The review of student accommodation by Prof Rensburg has highlighted an enormous shortage of student residences and the rundown condition of much of what exists. This must be tackled as a matter of priority. For the period 2012/13 to 2013/14 R 850 million has been specifically earmarked for universities to build and refurbish student residences, with the bulk (86 %) of this being allocated to historically black institutions. As this funding is insufficient, my department has been engaging with the Public Investment Corporation and the Development Bank of Southern Africa (DBSA) to provide more substantial funding for student accommodation.
Over the next two years, R3.8 billion has been earmarked for universities’ overall infrastructure development, prioritising historically disadvantaged institutions. Of the R3.8 billion infrastructure allocation, an amount of R1.6 billion has been set aside specifically for historically disadvantaged institutions.
On the academic front, my department is committed to increasing the production of graduates in Engineering, the Natural Sciences, Human and Animal Health Sciences and Teacher Education in line with my performance agreement with the President. We are engaging with Higher Education South Africa (HESA) and the Deans of relevant faculties to accelerate especially black and women graduate output in these areas. As a consequence of the study on the humanities and social sciences that I had commissioned Prof Ari Sitas and Dr Sarah Mosoetsa to undertake, and to ensure that these important disciplines are not neglected, I will soon establish a National Institute of Humanities and Social Sciences.
Last year I mentioned my intention to establish an advisory panel on African languages. I am happy to report that such a panel now exists and has started its work. It is chaired by Prof Pitika Ntuli and includes leading African language scholars.
In order to assist in tackling the problems faced by students wanting to enroll at a university, I intend to establish a National Information and Application System (NIAS). This will centralise applications, so that students will not have to apply to multiple universities, each with its own application fees. The new system will also centralise NSFAS applications. I have appointed a Project Steering committee to advise me on this issue.
I have received reports from the two task teams I appointed to investigate appropriate models for new universities in
Work is also underway to establish Medunsa as a separate, self-standing university of health sciences. Beyond this, we are looking at other opportunities for expanding the training of medical doctors and other health professionals, including animal health professionals. I have therefore asked some of the universities to urgently provide me with concrete plans to expand in this regard.
My department has been holding discussions with various professional councils with a view to producing sufficient graduates and providing them with work experience and support to ensure that they become registered professionals. We want to eliminate all forms of gate-keeping in the production of professionals.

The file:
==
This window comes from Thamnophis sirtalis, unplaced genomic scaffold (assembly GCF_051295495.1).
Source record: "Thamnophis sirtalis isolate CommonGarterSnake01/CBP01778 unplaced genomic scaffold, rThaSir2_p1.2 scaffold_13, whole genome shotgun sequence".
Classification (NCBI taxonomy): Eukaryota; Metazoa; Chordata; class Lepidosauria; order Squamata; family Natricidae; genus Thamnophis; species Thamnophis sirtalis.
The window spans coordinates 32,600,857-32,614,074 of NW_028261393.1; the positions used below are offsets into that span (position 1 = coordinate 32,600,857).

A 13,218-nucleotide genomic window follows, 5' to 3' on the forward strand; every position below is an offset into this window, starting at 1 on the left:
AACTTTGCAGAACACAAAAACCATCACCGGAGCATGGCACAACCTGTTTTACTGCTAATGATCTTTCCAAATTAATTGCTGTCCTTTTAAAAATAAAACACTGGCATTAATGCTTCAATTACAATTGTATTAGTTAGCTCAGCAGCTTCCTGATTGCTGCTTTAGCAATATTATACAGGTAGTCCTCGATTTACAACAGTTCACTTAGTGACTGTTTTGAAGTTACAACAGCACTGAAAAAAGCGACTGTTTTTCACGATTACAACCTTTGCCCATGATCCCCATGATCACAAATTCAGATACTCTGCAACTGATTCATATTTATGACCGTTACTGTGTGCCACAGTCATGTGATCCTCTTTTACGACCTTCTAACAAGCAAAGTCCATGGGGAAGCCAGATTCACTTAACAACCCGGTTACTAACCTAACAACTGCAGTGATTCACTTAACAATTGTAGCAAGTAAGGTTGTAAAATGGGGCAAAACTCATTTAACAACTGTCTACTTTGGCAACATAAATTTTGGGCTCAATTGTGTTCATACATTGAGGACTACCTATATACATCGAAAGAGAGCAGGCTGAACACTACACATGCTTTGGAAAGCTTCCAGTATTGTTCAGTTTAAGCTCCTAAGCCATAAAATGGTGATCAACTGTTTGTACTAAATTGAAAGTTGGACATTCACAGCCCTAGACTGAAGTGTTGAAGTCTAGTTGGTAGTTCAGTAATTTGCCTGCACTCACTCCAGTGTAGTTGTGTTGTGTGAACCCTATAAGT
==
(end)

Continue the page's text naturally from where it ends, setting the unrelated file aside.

Whilst many of our universities are stable and effective, some of our former bantustan universities are weak and need considerable effort and resources to strengthen them. I have had to place some of them under administration with a view to strengthening their governance and management, and consequently their academic capabilities.
Within the next few weeks, I will be announcing members of the Ministerial Oversight Committee on Transformation, and its terms of reference in taking forward the recommendations of the Sudien Report.
NATIONAL STUDENT FINANCIAL AID SCHEME (NSFAS)
I am pleased that the National Student Financial Aid Scheme (NSFAS) Board now has a full complement of members and is beginning to turn around the entity to ensure that it is more responsive to the students it supports. The Board has adopted a student-centric model and it plans to build relationships with students even before they enroll at higher education institutions. We have allocated some R98m to NSFAS to develop state of the art ICT infrastructure and systems.
NSFAS Loans and bursaries to poor students have been expanded substantially over the last three years, and funds made available to students grew from R2.375 billion in 2008 to R6 billion in 2011. NSF funds have been made available for special purposes such as R50-million for post-graduate scholarships, R63-million for students with disabilities, R350 million for poor continuing students who were unable to register due to outstanding debt and insufficient funding in 2012.
FURTHER EDUCATION AND
Over the past two years, enrolments in FET Colleges have been rising dramatically. In 2011 we had projected a headcount enrolment of 359 000 in all programmes, but the actual headcount enrolment reached 437 060, exceeding our projections by 24%. This year we are expecting a further increase to 550 000 enrolments. Over the 3-year MTEF period starting in 2012/13, R15-billion has been set aside to ensure increasing enrolments in FET colleges as we build them to become institutions of choice.